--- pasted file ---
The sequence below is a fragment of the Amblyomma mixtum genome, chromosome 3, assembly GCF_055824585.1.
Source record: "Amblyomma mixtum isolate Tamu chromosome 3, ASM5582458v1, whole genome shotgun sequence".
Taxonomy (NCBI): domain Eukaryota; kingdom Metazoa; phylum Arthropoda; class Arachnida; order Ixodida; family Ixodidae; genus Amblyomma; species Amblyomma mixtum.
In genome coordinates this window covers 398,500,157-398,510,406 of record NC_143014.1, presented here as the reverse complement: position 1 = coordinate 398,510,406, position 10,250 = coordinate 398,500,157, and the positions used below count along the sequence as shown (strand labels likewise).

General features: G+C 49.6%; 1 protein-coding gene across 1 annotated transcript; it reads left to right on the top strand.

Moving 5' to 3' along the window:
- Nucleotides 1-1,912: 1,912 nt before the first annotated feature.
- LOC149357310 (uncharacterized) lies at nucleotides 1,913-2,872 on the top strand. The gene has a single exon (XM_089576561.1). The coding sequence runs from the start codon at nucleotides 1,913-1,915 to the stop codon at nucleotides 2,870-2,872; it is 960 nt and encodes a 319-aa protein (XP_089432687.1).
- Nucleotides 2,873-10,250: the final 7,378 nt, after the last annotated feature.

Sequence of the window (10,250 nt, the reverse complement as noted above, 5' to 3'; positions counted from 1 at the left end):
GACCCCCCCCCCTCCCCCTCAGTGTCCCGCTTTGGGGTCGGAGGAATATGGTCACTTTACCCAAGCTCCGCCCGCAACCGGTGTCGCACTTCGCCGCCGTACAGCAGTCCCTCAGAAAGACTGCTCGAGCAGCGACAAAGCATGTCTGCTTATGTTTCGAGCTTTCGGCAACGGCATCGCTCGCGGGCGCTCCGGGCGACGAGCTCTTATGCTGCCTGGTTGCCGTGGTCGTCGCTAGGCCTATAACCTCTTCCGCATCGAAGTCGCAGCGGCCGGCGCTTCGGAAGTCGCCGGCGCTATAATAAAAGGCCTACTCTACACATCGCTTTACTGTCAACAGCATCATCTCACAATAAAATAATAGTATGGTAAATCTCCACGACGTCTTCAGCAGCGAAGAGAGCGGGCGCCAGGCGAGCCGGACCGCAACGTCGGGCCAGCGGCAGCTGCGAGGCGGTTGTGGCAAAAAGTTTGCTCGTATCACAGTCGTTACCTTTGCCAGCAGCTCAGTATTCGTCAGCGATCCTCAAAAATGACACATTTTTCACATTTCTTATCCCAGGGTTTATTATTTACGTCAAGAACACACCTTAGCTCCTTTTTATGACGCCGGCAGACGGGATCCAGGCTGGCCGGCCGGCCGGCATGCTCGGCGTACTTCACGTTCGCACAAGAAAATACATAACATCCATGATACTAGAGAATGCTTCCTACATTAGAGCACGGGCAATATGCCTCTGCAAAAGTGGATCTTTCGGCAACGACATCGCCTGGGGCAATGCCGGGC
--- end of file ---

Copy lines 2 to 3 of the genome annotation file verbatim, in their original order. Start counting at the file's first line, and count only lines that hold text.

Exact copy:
Source record: "Amblyomma mixtum isolate Tamu chromosome 3, ASM5582458v1, whole genome shotgun sequence".
Taxonomy (NCBI): domain Eukaryota; kingdom Metazoa; phylum Arthropoda; class Arachnida; order Ixodida; family Ixodidae; genus Amblyomma; species Amblyomma mixtum.